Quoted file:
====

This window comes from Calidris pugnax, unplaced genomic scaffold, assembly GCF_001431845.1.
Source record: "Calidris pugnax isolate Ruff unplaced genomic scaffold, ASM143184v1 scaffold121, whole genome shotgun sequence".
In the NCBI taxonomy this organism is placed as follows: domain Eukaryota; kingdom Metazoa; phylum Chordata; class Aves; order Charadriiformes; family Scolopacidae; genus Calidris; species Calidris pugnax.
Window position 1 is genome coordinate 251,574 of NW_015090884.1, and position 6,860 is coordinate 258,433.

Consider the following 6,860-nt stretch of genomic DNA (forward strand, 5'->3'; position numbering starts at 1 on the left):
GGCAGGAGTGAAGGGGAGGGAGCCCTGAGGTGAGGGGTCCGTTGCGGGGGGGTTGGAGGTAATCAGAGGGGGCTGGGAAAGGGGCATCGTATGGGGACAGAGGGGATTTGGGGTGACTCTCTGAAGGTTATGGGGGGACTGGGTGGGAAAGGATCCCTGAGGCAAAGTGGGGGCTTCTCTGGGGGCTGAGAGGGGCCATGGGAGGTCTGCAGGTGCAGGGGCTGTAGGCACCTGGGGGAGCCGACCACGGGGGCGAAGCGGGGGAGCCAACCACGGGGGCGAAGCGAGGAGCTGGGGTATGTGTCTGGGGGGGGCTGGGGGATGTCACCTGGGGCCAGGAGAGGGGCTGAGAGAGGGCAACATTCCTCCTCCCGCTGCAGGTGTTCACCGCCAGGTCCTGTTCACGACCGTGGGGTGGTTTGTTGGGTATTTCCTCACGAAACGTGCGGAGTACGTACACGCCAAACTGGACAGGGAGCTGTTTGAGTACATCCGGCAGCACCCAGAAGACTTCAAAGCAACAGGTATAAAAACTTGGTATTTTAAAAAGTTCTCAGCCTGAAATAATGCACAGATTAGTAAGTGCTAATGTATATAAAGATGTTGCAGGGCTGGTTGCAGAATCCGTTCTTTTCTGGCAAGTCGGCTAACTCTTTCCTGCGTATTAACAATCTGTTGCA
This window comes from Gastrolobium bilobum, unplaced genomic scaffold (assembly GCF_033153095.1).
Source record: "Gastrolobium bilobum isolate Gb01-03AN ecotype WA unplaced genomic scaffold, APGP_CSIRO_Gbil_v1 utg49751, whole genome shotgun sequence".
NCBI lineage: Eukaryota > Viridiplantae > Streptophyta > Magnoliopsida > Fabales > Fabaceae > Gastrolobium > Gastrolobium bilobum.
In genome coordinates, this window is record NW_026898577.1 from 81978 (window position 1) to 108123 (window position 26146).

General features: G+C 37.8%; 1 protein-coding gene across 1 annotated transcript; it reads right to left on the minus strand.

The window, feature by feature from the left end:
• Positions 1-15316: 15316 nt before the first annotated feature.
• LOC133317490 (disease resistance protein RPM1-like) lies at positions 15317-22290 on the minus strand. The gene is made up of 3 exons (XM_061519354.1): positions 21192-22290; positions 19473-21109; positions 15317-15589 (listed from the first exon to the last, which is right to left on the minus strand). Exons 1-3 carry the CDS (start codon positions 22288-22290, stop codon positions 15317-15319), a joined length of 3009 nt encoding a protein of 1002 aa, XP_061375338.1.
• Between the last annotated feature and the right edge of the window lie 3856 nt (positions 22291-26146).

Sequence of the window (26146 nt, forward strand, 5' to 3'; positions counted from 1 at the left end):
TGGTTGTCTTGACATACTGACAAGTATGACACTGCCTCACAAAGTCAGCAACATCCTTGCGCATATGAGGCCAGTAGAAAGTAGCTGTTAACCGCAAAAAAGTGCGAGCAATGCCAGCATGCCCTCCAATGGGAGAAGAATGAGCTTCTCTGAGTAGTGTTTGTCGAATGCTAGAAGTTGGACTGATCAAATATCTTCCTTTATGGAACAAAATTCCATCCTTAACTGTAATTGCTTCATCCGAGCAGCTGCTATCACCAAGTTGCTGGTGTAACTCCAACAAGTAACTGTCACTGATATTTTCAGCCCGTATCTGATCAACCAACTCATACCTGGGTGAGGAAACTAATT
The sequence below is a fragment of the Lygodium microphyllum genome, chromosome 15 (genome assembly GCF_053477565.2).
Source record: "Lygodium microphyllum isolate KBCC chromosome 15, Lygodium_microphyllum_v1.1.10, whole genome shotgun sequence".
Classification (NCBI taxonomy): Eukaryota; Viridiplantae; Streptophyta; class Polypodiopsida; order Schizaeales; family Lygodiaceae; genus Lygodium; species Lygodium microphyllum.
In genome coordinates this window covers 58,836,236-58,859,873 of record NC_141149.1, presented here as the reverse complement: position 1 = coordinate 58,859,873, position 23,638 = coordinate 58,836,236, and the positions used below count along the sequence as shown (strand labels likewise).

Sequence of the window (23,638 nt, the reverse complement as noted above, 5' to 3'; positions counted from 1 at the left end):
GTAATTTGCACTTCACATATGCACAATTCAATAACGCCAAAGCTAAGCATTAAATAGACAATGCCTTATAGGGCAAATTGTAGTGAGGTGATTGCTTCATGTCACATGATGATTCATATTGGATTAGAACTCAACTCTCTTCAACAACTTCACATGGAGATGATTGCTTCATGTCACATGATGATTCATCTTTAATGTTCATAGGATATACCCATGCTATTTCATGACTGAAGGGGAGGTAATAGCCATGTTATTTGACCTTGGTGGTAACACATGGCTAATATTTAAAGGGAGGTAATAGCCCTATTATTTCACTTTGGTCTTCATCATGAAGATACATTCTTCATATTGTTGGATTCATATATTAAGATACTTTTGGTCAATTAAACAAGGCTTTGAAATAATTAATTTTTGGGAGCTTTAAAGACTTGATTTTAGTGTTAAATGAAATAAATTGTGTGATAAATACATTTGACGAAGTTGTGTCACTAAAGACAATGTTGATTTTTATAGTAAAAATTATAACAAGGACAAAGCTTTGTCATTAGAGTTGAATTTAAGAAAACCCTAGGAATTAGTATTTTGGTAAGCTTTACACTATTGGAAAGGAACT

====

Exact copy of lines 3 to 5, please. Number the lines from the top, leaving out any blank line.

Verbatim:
In the NCBI taxonomy this organism is placed as follows: domain Eukaryota; kingdom Metazoa; phylum Chordata; class Aves; order Charadriiformes; family Scolopacidae; genus Calidris; species Calidris pugnax.
Window position 1 is genome coordinate 251,574 of NW_015090884.1, and position 6,860 is coordinate 258,433.

Consider the following 6,860-nt stretch of genomic DNA (forward strand, 5'->3'; position numbering starts at 1 on the left):